If it’s 1977, this must be softcore, and so it is. Vanessa is a another lush sexual travelogue, dug up from the archives and given a rather spiffy release from Severin. Yet another product cast in the Emmanuelle mould, Vanessa has its titular heroine leave her convent home (gee, what sort of nonsense do you think we find out happened there?) after she comes into a large inheritance. Flying to Hong Kong, she finds out that this inheritance consists of a chain of high-end brothels. Cue the exotic locations and varied sexual encounters. There’s nothing hugely striking or original about any of this, but as an example its type, it’s quite handsomely mounted, makes some eyebrow-raising use of classical music, and has a couple of scenes that (almost) reach a (kind of) frenzy (all proportions maintained).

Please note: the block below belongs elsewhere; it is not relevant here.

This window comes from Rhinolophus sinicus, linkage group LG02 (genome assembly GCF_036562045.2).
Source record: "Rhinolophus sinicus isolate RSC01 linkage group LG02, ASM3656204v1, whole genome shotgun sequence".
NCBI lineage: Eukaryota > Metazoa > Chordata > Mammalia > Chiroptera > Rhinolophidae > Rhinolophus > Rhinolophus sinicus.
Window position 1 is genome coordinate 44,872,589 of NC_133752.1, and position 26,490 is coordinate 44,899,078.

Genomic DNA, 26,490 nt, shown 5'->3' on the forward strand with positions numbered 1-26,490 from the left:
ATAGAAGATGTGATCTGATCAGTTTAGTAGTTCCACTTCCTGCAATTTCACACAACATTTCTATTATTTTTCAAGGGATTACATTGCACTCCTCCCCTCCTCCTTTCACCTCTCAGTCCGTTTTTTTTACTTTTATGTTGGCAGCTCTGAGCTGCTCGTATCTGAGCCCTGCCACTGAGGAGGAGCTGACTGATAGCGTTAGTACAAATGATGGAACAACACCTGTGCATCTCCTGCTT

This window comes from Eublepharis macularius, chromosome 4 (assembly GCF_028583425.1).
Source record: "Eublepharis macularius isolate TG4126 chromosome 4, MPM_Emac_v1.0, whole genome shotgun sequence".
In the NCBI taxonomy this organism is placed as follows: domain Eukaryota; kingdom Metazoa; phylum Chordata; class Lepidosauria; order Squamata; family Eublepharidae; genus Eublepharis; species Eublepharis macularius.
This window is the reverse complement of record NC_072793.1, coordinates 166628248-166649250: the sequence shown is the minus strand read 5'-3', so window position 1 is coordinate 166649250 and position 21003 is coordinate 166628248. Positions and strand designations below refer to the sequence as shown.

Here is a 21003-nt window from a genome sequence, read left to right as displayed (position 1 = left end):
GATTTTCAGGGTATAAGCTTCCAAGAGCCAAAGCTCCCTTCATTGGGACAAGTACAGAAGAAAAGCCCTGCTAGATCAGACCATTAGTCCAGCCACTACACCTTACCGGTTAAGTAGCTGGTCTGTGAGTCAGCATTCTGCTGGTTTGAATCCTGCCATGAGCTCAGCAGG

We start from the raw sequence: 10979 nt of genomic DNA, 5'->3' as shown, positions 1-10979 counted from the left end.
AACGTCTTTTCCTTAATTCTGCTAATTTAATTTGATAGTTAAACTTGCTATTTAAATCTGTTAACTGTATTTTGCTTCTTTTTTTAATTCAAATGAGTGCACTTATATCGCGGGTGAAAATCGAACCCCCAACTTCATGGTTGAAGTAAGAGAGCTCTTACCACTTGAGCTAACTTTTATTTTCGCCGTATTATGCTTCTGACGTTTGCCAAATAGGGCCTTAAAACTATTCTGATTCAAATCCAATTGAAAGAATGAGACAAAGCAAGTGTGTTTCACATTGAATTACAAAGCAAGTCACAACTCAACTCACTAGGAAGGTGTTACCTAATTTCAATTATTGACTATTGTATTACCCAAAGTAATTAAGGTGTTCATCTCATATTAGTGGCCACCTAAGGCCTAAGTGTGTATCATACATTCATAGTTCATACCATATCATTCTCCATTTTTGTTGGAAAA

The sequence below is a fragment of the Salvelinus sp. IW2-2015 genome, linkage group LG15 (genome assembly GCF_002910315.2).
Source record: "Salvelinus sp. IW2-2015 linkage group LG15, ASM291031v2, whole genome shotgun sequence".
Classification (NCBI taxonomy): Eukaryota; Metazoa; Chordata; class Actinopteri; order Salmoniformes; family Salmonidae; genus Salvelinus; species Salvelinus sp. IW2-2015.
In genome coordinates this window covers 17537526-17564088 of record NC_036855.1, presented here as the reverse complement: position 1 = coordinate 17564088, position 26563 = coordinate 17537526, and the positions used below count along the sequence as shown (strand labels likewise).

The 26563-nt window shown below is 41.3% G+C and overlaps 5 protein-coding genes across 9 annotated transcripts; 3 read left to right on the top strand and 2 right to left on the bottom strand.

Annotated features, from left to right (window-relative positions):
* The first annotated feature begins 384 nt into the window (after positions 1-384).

The mono is mono is mono, and there’s not much more to it than that. The music sounds fine (no gurgles or anything) and the dialogue doesn’t distort. It is very obviously dubbed, of course, with all the unnatural intonations that come with that, but that is no knock against the transfer itself.
The print isn’t perfect, in that there is a bit of grain and dirt visible, but overall, the film looks pretty damn good. The most notable aspect are the colours, which are very strong, very rich, with excellent contrasts, flesh tones and blacks. This, coupled with the anamorphic widescreen treatment, makes for a classy looking package (in that special, 70’s sleaze sort of classy).
The main extra is a subtitled interview with director Hubert Frank and DP Franz X. Lederle. The two men reminisce about how the film came together, and the talk is a rather interesting window into the world of relatively high end exploitation filmmaking of the 70s. “Vanessa Revealed” is a collection of behind-the-scenes footage, some of which also turns up in the interview. The theatrical trailer is also present.
The film is what it is, but isn’t a bad example of its kind, and is another example of Severin’s respectful treatment of these flicks.